Pop music isn’t kind to its geniuses. They have their moment — think, among many others, of Frank Sinatra in the ’50s, or Aretha Franklin in the ’60s — when they seem to speak for their age. But then time moves on, and new voices arise. Yesterday’s pop geniuses hang on, often for years, sometimes with their power undiminished. But their music isn’t as urgent as it was. It doesn’t seem to matter.
Something like that seemed to be happening to Prince. He reached his popular peak in 1984 with Purple Rain (both the film and record). But his most consistent work since then is probably his so-called Black Album, recorded in 1988 but never released (it circulates widely on bootlegs). That year’s official effort, Lovesexy, was fascinating in an introverted way, but didn’t sell very well. His 1989 Batman songs sounded watery.
But now he’s back with a double album that seems like a masterpiece. The soundtrack of his upcoming movie (also called Graffiti Bridge) may or may not reestablish him as the rough but compelling cinematic force he was in Purple Rain, but it’s clear from the very start that Prince has done something both impressive and essential: He’s recaptured his ease.
The opening song, ”Can’t Stop This Feeling I Got,” rocks along, every note — even the lightest tingle on an acoustic guitar — infected with irresistible bounce. Prince then moves on to an effortless meld of funk and R&B (”New Power Generation”), followed by blistering hip-hop (”Release It”) that’s just as unforced. By that time he’s covered more stylistic ground than most musicians manage in a lifetime.
The fourth cut, ”359,” is a probing ballad, in which a snaky melody uncoils over low, implacable drums. But the song won’t take any common shape. It poses questions — the lyrics ask ”What shall I do? Which way do I turn?” — and then ebbs into purely instrumental explorations, which themselves soon fade away. The opening queries are left unanswered. ”Can’t Stop This Feeling I Got” is unusual, too. Midway through it interrupts its own easy flow and, after a few darting surprises, simply dissolves; like ”359,” it’s shaped more like a question than a statement.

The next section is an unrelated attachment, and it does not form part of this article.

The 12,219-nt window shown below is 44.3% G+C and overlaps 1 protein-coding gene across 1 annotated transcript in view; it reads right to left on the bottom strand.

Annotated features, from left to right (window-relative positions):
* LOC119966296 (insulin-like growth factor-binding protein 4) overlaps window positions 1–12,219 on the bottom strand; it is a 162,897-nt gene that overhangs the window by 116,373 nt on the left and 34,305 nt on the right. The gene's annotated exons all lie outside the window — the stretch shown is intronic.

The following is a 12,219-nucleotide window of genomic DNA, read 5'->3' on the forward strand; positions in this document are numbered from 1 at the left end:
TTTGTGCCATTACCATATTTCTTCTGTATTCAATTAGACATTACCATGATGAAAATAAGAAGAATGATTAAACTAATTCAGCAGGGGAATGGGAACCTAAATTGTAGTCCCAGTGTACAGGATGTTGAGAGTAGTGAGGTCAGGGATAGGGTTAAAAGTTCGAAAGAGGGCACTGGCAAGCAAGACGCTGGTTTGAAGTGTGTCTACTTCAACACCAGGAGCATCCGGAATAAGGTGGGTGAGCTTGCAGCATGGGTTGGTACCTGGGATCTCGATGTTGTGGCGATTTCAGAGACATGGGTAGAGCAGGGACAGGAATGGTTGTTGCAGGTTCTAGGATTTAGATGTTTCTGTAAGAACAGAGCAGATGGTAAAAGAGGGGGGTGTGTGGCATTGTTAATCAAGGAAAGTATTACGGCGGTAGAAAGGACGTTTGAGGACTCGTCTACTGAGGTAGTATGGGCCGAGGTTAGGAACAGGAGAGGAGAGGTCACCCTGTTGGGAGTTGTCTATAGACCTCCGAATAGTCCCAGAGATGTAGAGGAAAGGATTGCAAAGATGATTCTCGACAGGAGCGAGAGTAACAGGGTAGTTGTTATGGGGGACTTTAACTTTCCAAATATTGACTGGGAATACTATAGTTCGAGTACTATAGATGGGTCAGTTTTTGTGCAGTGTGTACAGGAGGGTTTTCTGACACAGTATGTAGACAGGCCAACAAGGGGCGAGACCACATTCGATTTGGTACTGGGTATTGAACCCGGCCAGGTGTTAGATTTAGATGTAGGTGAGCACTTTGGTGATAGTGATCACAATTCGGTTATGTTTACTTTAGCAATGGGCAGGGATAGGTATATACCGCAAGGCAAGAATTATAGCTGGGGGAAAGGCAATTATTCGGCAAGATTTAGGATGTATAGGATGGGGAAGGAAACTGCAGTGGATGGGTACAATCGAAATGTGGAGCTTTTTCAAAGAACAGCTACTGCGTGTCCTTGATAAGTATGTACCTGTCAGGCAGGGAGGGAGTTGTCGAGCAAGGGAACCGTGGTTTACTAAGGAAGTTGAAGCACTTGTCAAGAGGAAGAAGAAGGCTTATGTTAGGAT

Eventually — as Graffiti Bridge tells its story — the questions are answered. ”Love can save us all,” sings Prince, which, if not exactly a new thought, still registers as the answer to a heartfelt prayer when the album reaches its climax in ”Still Would Stand All Time.” This is a deep, profoundly original song of shivery musical explorations sung in a simple, direct gospel style.
From there the album winds down with partly joyous, partly thoughtful celebration, and closes with the gradually vanishing sound of running water. But there’s much else — including a collaboration with funk king George Clinton, and (of course) Prince’s characteristic down-in-the-ooze sexuality, which has never seemed shyer, more breathless, or more spiritual.
One strange note: A few songs are performed not by Prince, but by his recently reconstituted former protégés the Time, the hit Minnesota R&B group that appears in ”Graffiti Bridge” and ”’Purple Rain.” Still, this is Prince’s album through and through. In the ’60s, rock musicians began to write and produce their own music; in 1990, Prince shows that it’s the concept that counts. He can create a world so overpowering that a song sung by someone else can still be his. A+